Well-known author, former pastor and educator Tim LaHaye was named by a Wheaton College institute as the most influential leader in the evangelical Christian movement.
Wheaton’s Institute for the Study of American Evangelicals gave LaHaye the distinction in the current issue of its quarterly publication, Evangelical Studies Bulletin. LaHaye is best-known in secular circles for his co-authorship of the wildly successful “Left Behind” series of novels based on the biblical book of Revelation.
The institute named LaHaye the most influential evangelical leader in the United States of the last quarter century. He and his wife, Beverly, the leader of Concerned Women for America, have been a driving force in the organizational efforts of evangelicals, including the Moral Majority and the respected political think tank Council for National Policy. Other contenders for the distinction included renowned evangelist Billy Graham, Campus Crusade for Christ’s Bill Bright and Focus on the Family’s James Dobson.
As explained in the ESB article, written by the institute’s Larry Eskridge, Graham was not chosen “because of his advancing age and his trimmed-back schedule during the last 10-12 years …” Bright, who founded Campus Crusade in 1951, saw the success of the “Jesus” film, shown all over the globe in dozens of languages. But since “Campus Crusade has been more or less in organizational overdrive in the 90s,” Bright’s personal leadership did not make the cut for the institute’s distinction. Dobson was declared “No. 2, but not the most influential.”
It was LaHaye’s personal influence on the tone of evangelical Christianity that gained him notice by the institute. His book, “The Spirit-controlled Temperament,” led to a series of books from “Spirit-controlled Family Living” to “Transforming Your Temperament.” And his “Battle” book series – including “The Battle for the Mind,” “The Battle for the Family” and “The Battle for the Public Schools” – was a best-seller in Christian circles and helped bring the culture war center-stage for evangelicals. He even wrote the detailed Christian sex manual, “The Act of Marriage,” which, according to Eskridge, “went beyond telling married Christian folks that it was alright to, uh, ya know … do stuff; it actually told them some of the … stuff.”
Indeed, LaHaye’s extensive bibliography made him a standard in adult Christian education with churches across America, particularly through his “Spirit-controlled” series. In those books, LaHaye attempted to classify the personality types of Christians to pinpoint their spiritual needs.
Said the institute’s Blinky Killeen in the article, “Eventually, it seemed like nearly every evangelical church in the country had some sort of a Bible study or adult Sunday School class with folks trying to become more Christ-like by figuring out if they and their spouse were Choleric, Phlegmatic, Sanguine or Melancholy, or some combination thereof.”
“The amazing thing was that this stuff was little different than numerology or astrology for Christians … and yet under an aura of psychological and biblical authority, evangelicals swallowed it whole,” wrote Eskridge.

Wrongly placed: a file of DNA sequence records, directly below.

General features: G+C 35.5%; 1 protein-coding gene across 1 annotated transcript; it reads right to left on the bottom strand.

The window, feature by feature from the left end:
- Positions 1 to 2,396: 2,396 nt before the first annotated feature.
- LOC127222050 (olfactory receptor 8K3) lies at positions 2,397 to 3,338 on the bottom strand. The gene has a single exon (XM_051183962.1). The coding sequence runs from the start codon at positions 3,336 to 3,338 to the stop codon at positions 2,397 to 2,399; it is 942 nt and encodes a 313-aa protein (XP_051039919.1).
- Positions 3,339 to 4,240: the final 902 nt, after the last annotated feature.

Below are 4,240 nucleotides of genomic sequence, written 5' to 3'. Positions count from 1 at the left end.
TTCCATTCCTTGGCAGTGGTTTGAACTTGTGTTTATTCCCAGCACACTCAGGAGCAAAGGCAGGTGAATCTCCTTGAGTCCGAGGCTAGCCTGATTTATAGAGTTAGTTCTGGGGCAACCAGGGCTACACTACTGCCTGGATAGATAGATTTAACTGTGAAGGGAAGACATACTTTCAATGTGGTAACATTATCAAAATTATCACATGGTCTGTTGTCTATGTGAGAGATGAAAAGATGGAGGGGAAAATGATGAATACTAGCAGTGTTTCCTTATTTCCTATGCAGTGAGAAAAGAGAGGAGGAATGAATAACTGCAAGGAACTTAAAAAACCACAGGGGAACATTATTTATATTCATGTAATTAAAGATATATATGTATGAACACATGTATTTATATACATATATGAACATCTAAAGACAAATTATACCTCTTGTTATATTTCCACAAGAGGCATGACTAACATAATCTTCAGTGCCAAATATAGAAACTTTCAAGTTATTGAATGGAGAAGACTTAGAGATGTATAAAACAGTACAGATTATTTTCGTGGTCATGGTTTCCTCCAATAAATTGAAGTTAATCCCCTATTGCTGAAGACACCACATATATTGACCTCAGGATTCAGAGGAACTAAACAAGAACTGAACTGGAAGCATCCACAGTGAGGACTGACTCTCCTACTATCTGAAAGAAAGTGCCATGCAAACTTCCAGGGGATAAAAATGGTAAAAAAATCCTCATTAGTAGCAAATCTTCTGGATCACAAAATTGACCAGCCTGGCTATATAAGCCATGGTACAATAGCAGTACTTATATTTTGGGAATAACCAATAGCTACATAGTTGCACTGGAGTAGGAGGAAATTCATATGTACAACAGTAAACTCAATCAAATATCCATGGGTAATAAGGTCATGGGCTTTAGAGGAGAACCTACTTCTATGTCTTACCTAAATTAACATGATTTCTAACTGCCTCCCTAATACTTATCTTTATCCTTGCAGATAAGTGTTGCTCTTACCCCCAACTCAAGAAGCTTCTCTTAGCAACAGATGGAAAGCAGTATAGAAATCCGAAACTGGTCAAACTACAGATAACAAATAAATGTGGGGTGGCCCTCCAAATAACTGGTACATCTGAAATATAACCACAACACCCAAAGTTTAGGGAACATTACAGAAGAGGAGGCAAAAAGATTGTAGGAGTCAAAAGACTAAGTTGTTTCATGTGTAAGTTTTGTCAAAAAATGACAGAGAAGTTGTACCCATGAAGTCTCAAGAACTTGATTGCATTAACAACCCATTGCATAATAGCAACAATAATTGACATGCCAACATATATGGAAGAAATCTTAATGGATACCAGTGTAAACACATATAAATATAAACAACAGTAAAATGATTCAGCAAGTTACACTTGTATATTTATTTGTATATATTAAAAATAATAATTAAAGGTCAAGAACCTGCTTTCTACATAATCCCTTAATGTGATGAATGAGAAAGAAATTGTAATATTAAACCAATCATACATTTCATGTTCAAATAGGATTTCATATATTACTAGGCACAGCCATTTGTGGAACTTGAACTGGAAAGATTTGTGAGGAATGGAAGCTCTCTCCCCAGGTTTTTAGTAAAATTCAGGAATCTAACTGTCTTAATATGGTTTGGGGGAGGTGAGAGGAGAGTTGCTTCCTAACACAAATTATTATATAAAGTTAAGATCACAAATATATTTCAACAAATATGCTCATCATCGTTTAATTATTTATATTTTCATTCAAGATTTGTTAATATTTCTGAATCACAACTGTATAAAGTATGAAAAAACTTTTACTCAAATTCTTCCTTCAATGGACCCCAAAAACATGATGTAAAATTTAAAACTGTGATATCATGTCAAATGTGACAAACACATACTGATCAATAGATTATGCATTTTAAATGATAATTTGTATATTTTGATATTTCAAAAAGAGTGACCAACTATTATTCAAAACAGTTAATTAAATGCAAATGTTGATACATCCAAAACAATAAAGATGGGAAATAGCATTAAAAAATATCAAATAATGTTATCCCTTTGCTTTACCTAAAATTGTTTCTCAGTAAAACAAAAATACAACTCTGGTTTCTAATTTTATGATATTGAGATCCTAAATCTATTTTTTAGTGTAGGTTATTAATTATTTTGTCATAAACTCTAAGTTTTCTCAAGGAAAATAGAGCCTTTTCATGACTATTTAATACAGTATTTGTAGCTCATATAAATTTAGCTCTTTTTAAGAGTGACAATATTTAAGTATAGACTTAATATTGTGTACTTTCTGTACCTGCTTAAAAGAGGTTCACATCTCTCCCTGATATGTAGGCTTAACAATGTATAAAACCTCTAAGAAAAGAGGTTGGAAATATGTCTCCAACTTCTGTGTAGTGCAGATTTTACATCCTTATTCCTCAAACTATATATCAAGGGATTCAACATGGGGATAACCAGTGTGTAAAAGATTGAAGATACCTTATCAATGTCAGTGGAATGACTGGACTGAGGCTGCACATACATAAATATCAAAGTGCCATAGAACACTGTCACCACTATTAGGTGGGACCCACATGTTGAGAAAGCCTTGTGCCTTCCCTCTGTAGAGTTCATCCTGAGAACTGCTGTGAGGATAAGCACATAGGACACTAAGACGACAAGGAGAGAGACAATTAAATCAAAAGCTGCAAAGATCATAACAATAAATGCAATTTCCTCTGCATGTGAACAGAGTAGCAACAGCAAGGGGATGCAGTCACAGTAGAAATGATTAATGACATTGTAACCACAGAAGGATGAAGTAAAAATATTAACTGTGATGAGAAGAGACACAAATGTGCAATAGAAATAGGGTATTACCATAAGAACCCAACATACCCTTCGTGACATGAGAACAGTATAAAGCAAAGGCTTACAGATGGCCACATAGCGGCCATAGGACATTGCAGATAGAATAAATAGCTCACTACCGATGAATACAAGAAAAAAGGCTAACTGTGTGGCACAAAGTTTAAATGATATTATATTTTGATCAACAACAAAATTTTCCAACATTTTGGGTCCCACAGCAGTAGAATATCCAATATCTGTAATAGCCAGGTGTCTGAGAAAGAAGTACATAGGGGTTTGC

But it was LaHaye’s coup d’etat in the “Left Behind” series that clinched the institute’s distinction. Tyndale House Publishers has sold more than 40 million copies of the eight adult end-times novels and related products. Another four adult titles are scheduled over the next four years – starting with book nine, “Desecration,” to release on Oct. 30, 2001. The line includes a series of kids’ novels and audio recordings of the books and a feature film starring Kirk Cameron. To date, there are approximately 75 products in the “Left Behind” series line.
The book series has been a best-seller in both secular and Christian circles, including the New York Times best-seller list, since it first came on the scene. While the books are co-written by popular author Jerry Jenkins, it was LaHaye’s notoriety and prophecy expertise that gave the series its public appeal. And though Eskridge expresses a sense of doubt when it comes to the “biblical, uh, facts in the series,” he wrote, both Eskridge and Killeen believe LaHaye’s influence on the American evangelical movement is undeniable.
“He’s interesting because in so many ways he’s someone who was influenced by all the changes swirling around evangelicalism, rose out of the ranks of the movement, and then in turn played a strategic role at key points that have cemented – for good or ill – the direction [evangelicalism] will be taking in the next few decades,” said Killeen.
Religion Watch, a non-denominational, interfaith newsletter that observes movements in contemporary religion, called the institute’s selection of LaHaye “surprising.” However, it acknowledged that LaHaye “pioneered and helped popularize creationism” in the early 1970s and then was “instrumental in translating therapeutic ideas into an evangelical context” with books about the “Spirit-controlled temperament,” the group said.
Evangelical Christianity stresses the need for a definite commitment or conversion to faith in Jesus Christ and the duty of all believers to persuade others to enter into a personal relationship with Christ. Evangelicalism crosses denominational lines and can be manifest in various forms, from a Billy Graham-style revival in which an evangelist preaches to large groups of people to individual deeds done in the name of Christ to show Jesus’ love to others. The National Association of Evangelicals is an interdenominational, cooperative body of evangelical congregations based in Wheaton, Ill., and has about 2.5 million members.